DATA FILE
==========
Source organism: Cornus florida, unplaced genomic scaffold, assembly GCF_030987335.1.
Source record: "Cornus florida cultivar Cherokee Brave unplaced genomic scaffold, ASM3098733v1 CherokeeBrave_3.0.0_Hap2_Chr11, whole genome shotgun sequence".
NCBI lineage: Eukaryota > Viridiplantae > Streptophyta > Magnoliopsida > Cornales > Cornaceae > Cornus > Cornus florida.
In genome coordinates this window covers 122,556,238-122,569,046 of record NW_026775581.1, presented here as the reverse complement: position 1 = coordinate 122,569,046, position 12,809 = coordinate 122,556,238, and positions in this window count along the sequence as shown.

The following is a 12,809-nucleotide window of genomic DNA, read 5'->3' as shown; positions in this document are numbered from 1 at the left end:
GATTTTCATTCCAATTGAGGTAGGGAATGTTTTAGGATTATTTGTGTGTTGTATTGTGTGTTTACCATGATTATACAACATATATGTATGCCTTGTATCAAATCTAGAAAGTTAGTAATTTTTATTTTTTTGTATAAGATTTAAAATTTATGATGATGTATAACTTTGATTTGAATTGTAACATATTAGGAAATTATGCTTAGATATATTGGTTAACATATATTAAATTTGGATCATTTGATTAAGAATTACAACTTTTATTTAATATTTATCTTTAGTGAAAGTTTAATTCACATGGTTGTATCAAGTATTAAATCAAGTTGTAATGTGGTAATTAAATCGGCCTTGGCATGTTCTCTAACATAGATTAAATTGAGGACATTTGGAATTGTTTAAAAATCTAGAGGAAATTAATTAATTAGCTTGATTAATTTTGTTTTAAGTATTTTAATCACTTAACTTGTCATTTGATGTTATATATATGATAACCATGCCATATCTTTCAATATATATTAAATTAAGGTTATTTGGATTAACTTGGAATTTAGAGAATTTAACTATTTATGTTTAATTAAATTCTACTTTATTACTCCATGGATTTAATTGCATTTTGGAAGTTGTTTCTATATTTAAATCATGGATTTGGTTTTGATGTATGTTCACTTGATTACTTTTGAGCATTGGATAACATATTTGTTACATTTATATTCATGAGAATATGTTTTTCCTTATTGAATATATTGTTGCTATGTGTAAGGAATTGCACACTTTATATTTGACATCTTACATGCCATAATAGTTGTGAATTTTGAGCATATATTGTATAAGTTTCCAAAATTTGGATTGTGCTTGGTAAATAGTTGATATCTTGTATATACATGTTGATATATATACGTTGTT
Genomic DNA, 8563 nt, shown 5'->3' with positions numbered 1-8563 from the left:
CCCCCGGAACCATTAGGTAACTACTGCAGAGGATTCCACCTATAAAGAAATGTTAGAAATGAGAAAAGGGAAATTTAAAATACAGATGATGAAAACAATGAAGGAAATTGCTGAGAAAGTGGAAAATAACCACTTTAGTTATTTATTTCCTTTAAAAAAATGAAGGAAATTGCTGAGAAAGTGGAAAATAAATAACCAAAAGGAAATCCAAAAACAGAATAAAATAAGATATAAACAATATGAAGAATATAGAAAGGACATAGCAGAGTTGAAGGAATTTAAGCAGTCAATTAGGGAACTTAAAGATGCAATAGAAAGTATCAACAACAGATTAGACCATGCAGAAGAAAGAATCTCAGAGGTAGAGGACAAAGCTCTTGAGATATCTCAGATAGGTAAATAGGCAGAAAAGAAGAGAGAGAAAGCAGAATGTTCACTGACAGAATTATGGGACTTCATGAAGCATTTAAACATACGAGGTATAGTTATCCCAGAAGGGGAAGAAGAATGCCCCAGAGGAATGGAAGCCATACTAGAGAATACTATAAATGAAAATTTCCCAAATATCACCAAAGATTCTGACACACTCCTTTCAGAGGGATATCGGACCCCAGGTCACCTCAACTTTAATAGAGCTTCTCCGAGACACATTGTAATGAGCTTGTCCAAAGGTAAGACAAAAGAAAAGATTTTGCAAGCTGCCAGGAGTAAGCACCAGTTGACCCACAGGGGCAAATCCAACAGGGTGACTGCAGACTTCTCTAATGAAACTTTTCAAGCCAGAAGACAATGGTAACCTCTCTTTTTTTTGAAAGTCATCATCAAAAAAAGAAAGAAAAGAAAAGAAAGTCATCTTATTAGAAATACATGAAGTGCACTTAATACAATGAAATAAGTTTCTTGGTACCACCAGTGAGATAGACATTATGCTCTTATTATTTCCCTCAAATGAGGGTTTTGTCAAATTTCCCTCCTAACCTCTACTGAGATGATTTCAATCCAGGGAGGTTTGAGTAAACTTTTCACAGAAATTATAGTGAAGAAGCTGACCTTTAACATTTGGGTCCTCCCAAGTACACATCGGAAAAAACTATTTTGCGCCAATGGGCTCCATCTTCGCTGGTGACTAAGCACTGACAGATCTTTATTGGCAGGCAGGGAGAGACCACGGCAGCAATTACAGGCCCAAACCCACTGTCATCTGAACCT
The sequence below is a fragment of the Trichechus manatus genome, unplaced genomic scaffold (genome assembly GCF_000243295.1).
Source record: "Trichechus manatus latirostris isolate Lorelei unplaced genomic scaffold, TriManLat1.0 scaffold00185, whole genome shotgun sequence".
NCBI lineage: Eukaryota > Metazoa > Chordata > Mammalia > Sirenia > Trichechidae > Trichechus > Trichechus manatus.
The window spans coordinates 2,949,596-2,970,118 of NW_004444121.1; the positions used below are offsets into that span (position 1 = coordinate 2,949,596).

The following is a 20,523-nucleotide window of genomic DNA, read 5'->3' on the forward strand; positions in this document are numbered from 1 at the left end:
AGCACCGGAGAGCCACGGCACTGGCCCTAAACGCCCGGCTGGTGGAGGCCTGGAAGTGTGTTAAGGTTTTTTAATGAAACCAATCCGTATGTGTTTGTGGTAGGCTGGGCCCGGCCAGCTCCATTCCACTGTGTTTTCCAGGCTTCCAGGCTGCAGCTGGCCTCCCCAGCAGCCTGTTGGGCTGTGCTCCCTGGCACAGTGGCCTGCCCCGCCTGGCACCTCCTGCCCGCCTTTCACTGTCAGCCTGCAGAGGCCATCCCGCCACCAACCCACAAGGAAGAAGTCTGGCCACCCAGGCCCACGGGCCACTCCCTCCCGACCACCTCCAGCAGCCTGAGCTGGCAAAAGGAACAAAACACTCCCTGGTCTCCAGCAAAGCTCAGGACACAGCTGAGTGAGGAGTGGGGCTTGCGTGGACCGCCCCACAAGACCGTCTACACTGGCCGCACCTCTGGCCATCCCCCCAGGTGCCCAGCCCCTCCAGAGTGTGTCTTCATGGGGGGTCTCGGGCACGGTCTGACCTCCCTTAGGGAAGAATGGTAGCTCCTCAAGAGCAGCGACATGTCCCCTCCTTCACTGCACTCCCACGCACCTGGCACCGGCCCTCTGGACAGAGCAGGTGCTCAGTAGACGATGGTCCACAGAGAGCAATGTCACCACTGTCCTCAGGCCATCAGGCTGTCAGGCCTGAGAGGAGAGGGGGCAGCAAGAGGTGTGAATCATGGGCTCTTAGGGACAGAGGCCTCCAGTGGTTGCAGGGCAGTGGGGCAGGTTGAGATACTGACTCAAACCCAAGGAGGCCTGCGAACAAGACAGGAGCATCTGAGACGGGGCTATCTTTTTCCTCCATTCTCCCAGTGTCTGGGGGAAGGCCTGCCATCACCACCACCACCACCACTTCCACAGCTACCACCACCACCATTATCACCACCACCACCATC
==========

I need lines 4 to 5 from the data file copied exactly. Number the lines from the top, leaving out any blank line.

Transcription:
In genome coordinates this window covers 122,556,238-122,569,046 of record NW_026775581.1, presented here as the reverse complement: position 1 = coordinate 122,569,046, position 12,809 = coordinate 122,556,238, and positions in this window count along the sequence as shown.

The following is a 12,809-nucleotide window of genomic DNA, read 5'->3' as shown; positions in this document are numbered from 1 at the left end: